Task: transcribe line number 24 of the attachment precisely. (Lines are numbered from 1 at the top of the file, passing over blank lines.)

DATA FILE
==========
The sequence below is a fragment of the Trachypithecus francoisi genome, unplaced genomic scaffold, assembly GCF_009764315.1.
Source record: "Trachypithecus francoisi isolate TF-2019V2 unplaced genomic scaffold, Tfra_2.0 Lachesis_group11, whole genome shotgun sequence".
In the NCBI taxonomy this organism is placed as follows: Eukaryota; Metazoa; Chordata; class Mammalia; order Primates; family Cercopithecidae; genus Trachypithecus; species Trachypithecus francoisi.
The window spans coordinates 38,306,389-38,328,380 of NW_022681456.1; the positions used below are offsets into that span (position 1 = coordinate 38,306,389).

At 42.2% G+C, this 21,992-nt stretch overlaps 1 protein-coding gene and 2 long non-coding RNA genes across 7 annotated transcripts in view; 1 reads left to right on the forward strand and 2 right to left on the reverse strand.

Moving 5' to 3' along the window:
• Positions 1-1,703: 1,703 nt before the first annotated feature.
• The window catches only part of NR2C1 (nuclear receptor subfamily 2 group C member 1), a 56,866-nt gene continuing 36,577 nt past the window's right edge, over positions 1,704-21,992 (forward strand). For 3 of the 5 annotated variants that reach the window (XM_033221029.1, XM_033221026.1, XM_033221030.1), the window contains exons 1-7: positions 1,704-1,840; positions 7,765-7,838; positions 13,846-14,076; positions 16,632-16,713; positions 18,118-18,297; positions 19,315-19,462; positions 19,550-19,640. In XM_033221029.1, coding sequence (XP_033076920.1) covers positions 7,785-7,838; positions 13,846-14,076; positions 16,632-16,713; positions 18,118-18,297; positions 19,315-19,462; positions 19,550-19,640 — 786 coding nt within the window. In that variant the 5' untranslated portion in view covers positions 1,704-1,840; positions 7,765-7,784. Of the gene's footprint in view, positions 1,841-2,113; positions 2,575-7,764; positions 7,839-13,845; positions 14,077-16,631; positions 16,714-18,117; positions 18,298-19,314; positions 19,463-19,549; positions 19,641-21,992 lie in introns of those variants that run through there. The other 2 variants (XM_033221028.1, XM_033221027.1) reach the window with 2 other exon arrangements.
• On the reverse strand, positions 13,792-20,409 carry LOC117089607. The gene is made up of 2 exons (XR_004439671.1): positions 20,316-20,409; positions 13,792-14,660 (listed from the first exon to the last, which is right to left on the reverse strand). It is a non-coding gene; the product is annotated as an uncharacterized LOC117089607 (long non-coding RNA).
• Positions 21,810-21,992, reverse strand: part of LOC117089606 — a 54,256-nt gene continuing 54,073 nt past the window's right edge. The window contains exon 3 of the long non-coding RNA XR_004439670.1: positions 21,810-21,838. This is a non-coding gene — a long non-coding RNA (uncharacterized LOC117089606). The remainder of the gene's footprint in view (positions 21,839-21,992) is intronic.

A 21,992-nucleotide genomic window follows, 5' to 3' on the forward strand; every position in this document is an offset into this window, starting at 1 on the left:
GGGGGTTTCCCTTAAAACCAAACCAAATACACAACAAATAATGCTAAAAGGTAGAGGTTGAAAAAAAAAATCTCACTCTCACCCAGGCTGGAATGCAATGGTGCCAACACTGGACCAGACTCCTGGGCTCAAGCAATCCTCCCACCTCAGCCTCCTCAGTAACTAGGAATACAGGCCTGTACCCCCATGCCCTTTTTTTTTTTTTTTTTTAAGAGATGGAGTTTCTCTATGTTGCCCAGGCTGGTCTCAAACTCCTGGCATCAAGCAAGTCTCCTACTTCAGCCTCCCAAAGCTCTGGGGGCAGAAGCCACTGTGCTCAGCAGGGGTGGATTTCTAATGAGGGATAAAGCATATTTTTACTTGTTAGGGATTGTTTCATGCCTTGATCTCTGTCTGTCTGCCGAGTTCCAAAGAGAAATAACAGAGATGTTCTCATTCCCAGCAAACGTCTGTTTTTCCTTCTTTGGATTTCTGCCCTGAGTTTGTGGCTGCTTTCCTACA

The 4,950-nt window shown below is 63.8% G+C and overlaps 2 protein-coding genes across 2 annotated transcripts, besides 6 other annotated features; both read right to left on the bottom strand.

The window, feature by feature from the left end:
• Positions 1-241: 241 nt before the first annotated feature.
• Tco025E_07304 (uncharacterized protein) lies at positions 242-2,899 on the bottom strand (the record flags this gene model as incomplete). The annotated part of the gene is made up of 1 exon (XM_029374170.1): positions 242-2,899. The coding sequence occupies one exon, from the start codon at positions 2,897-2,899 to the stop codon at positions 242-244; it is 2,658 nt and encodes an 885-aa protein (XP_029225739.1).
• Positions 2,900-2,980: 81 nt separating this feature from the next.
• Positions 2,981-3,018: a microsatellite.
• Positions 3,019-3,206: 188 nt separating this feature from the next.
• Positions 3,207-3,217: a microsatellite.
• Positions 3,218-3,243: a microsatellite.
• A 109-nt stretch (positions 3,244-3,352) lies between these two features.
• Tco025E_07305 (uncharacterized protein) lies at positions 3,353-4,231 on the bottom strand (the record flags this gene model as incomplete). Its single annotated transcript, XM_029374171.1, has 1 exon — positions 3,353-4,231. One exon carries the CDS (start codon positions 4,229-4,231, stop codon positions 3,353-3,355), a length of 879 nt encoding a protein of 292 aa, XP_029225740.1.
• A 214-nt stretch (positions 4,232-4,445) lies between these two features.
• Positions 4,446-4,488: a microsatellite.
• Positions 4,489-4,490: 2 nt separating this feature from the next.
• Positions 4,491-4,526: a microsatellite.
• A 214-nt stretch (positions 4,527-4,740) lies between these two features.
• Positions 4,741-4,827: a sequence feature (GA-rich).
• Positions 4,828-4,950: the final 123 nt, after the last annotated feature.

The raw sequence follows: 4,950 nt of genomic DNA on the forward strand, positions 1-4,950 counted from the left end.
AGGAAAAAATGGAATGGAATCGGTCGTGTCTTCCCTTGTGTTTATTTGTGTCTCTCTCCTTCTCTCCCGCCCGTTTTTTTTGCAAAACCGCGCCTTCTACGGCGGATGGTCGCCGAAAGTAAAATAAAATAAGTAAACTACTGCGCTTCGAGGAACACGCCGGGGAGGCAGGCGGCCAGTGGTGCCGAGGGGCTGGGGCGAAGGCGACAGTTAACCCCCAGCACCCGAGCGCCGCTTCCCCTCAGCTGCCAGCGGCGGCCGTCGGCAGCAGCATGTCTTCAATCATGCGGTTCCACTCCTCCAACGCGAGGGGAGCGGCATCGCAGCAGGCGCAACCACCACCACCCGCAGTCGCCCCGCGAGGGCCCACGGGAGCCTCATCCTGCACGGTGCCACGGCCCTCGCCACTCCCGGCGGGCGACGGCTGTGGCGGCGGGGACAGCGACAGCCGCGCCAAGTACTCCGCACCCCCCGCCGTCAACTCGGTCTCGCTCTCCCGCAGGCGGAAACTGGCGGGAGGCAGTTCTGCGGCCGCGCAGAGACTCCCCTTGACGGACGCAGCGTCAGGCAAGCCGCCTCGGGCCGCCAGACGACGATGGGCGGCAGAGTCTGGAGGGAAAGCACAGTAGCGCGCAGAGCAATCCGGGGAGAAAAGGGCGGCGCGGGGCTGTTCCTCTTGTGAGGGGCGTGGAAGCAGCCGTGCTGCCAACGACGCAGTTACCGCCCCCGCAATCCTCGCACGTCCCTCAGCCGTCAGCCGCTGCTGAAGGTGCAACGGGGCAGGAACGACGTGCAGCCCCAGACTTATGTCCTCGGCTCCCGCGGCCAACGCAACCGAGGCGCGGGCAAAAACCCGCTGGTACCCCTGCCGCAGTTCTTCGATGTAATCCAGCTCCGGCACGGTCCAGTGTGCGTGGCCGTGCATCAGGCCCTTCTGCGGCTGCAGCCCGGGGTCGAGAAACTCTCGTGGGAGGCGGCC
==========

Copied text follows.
• A 214-nt stretch (positions 4,232-4,445) lies between these two features.